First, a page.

Simple Liberty  

 

     
   
     

Introduction to the Study of The Law of the Constitution

by A.V. Dicey

1st edition 1885, 8th edition 1908, reprinted 1982, Liberty Fund, Inc.

Written by Darrell Anderson.

The British author A.V. Dicey’s book often is cited as a subject matter authority on constitutionalism. That statement might be true, but only within the perspective of statism. Readers will find that despite all the notoriety of this book, Dicey is nothing more than a statist.

If you doubt that conclusion then consider that Dicey offered three primary principle elements of constitutionalism:

  1. The sovereignty of parliament.
  2. The rule of law.
  3. The customs, practices, maxims and precepts of constitutions.

After introductory texts, Dicey begins his thesis with the following:

The sovereignty of Parliament is (from a legal point of view) the dominant characteristic of our political institutions. My aim in this chapter is, in the first place, to explain the nature of Parliamentary sovereignty and to show that its existence is a legal fact, fully recognized by the law of England; in the next place, to prove that none of the alleged legal limitations on the sovereignty of Parliament have any existence; and lastly, to state and meet certain speculative difficulties which hinder the ready admission of the doctrine that Parliament is, under the British constitution, an absolutely sovereign legislature.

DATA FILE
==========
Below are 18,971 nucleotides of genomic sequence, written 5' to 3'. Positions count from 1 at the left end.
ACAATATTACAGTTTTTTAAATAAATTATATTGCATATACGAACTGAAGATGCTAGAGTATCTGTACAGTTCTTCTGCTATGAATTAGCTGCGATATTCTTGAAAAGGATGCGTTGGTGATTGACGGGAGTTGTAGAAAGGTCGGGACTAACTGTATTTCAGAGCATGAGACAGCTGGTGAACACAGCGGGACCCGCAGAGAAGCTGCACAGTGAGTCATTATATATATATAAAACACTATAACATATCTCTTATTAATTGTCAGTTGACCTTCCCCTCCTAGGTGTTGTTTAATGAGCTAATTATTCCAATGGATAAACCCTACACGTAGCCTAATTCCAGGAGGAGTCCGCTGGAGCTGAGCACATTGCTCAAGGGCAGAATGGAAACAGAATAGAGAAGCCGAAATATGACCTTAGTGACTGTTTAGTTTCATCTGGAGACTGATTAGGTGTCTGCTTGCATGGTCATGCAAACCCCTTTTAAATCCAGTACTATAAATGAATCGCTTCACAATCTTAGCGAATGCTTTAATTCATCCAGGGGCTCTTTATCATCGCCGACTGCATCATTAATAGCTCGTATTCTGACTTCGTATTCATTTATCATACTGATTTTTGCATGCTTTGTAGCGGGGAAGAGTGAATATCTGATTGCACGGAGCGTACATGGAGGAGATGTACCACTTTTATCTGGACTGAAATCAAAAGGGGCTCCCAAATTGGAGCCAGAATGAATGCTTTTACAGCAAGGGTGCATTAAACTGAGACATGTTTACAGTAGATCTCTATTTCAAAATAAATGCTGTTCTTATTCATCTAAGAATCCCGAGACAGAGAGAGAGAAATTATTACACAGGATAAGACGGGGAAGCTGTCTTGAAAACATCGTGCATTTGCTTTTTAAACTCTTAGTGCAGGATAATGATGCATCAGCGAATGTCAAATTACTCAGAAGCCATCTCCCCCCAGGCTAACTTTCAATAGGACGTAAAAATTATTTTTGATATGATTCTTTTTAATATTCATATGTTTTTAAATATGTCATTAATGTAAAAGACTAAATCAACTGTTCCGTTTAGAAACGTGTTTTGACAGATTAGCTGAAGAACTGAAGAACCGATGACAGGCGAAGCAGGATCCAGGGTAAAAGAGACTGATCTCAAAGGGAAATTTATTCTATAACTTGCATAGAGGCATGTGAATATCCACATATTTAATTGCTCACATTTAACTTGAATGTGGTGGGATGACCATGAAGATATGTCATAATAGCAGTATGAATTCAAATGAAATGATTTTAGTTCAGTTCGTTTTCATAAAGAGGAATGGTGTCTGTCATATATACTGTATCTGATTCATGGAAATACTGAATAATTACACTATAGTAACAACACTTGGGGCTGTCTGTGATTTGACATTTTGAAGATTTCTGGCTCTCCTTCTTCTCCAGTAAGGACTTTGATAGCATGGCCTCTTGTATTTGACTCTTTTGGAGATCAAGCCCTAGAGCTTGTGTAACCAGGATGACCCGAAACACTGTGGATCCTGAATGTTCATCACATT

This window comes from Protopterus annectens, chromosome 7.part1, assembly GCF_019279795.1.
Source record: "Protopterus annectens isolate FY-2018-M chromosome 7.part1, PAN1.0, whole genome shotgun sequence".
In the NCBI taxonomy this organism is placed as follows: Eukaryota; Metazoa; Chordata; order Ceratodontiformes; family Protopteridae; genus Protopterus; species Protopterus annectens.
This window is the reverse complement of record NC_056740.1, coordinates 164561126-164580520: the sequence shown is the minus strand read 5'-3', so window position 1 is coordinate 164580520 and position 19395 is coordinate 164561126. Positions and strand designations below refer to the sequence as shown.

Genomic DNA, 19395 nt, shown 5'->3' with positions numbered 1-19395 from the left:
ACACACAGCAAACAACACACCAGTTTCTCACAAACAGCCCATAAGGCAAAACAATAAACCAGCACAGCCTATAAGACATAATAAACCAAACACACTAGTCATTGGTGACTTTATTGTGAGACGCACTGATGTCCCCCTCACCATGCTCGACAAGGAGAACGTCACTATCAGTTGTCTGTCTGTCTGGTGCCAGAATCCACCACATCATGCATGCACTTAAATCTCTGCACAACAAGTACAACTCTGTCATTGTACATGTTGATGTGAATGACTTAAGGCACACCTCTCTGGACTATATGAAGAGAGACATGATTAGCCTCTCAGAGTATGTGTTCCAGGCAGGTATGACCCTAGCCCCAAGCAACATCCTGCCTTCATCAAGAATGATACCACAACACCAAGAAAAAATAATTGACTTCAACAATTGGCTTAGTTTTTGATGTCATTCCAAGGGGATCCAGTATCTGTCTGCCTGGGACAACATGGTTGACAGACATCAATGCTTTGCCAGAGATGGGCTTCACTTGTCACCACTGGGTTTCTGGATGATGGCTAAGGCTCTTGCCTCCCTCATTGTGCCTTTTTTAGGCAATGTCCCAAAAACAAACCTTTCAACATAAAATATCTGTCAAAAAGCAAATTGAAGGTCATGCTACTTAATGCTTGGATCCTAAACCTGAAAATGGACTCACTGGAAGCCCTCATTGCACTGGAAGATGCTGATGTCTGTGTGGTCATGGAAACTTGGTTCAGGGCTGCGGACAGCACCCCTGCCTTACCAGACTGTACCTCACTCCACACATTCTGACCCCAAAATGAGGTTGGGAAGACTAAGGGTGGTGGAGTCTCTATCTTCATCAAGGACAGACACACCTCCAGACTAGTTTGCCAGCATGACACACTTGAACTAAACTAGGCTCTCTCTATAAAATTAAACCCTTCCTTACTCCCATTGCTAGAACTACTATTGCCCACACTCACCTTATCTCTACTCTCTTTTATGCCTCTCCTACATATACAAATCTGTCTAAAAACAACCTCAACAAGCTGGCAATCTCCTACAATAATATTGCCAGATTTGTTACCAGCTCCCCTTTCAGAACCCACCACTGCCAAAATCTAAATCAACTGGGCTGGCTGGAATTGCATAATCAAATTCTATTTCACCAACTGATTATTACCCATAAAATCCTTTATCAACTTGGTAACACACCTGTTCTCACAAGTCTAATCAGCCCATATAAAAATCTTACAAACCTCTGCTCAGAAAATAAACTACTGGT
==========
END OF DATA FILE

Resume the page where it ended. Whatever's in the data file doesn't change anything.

One might think the text is downhill from there. However, Dicey’s thoughts about the rule of law are worth reading and contemplating.

His thoughts about the conventions of constitutionalism are a mixed bag of plausible ideas and statism. However, in one instance of that section, Dicey discusses what he believes are “obvious” limitations on the concept of self-defense. Although the topic itself deserves discussion, his example is open to debate. He offers that a nine year old schoolboy, having his ears pulled by a “hulking bully of eighteen” does not justify the schoolboy stabbing and killing the bully.

Why not?

Perhaps if more people fully exercised their right to self-defense the world would witness fewer bullies in this world. With fewer bullies more people would be able to quietly and peaceably pursue their happiness and dreams. Anybody who has witnessed a “bully” dog pick a fight with another dog, and then had its keester kicked, noticed that the “bully” dog thereafter thought twice about its bully habits.

And many childhood bullies grow up to be politicians and jack-booted thugs hiding behind badges operating under the illusion and color of law.

Finis.

Terms of Use